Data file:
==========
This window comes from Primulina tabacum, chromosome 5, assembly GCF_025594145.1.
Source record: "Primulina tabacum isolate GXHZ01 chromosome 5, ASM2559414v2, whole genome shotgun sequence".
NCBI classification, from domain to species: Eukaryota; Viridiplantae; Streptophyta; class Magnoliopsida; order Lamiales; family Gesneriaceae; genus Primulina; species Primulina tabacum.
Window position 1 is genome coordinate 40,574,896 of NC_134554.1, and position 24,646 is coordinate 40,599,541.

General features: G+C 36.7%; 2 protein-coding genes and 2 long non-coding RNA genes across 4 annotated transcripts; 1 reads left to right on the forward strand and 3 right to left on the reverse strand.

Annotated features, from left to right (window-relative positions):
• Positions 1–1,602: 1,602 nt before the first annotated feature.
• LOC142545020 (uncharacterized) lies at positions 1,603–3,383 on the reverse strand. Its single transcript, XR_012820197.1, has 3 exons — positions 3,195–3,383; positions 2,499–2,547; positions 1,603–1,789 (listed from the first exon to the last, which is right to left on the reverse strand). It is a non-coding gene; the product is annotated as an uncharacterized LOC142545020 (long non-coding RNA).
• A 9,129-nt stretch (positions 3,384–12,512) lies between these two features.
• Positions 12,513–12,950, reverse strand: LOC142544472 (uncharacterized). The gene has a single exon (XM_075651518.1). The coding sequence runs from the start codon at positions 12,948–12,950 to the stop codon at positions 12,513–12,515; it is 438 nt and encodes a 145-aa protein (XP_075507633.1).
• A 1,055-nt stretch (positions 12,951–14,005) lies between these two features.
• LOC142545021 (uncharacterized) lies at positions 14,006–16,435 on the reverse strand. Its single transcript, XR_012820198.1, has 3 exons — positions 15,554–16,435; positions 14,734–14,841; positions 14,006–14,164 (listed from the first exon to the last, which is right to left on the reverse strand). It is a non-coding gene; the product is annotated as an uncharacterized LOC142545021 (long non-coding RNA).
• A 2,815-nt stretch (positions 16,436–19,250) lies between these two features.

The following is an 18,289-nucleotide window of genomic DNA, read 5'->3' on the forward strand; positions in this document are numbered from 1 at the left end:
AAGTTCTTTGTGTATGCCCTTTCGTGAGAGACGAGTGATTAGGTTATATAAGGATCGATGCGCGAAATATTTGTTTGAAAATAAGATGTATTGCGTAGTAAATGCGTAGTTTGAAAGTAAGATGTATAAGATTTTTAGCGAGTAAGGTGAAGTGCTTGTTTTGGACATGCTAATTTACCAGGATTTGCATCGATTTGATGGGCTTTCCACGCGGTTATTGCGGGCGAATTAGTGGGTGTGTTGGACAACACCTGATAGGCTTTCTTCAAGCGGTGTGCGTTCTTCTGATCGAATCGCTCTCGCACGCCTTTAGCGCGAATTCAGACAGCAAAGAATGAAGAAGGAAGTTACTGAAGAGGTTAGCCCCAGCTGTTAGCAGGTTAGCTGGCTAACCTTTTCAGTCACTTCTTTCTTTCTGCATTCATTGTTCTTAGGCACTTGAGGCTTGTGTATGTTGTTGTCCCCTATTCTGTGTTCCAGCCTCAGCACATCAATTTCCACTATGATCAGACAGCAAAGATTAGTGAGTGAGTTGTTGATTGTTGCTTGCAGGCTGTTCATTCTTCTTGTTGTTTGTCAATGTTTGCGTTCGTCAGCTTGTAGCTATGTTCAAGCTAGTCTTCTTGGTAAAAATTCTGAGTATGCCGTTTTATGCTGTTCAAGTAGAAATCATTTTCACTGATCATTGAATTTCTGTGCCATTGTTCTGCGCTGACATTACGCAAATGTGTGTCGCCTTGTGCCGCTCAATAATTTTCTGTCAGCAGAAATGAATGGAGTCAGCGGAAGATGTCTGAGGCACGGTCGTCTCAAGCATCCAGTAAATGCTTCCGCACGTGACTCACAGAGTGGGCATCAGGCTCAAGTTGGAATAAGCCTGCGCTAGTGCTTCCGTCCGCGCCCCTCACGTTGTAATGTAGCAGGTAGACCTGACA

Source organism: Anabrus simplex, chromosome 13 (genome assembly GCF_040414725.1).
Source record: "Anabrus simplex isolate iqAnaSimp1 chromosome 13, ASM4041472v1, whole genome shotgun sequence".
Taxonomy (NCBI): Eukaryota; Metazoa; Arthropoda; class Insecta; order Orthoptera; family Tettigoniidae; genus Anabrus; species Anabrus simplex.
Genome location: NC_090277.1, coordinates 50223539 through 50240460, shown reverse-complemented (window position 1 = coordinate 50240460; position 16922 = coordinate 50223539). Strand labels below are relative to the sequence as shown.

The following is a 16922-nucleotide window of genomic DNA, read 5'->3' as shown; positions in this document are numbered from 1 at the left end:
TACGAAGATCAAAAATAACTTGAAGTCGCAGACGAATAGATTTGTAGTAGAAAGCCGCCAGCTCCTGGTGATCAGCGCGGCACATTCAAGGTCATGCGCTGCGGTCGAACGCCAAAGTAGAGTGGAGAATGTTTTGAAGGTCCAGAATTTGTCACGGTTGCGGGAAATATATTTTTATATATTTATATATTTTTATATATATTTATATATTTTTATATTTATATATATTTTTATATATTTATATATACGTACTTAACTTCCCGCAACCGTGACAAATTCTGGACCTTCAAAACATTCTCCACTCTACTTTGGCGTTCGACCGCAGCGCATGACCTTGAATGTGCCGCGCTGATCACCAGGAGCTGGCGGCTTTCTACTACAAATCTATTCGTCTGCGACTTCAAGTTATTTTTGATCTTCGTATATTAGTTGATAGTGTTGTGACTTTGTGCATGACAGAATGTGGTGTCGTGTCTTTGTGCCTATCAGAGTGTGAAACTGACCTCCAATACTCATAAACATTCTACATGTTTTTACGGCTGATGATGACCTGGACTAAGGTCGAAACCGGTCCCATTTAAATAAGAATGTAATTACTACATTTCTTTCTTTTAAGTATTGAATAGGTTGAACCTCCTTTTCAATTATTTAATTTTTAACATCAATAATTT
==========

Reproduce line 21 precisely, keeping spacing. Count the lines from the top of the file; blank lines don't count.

TACGAAGATCAAAAATAACTTGAAGTCGCAGACGAATAGATTTGTAGTAGAAAGCCGCCAGCTCCTGGTGATCAGCGCGGCACATTCAAGGTCATGCGCTGCGGTCGAACGCCAAAGTAGAGTGGAGAATGTTTTGAAGGTCCAGAATTTGTCACGGTTGCGGGAAATATATTTTTATATATTTATATATTTTTATATATATTTATATATTTTTATATTTATATATATTTTTATATATTTATATATACGTACTTAACTTCCCGCAACCGTGACAAATTCTGGACCTTCAAAACATTCTCCACTCTACTTTGGCGTTCGACCGCAGCGCATGACCTTGAATGTGCCGCGCTGATCACCAGGAGCTGGCGGCTTTCTACTACAAATCTATTCGTCTGCGACTTCAAGTTATTTTTGATCTTCGTATATTAGTTGATAGTGTTGTGACTTTGTGCATGACAGAATGTGGTGTCGTGTCTTTGTGCCTATCAGAGTGTGAAACTGACCTCCAATACTCATAAACATTCTACATGTTTTTACGGCTGATGATGACCTGGACTAAGGTCGAAACCGGTCCCATTTAAATAAGAATGTAATTACTACATTTCTTTCTTTTAAGTATTGAATAGGTTGAACCTCCTTTTCAATTATTTAATTTTTAACATCAATAATTT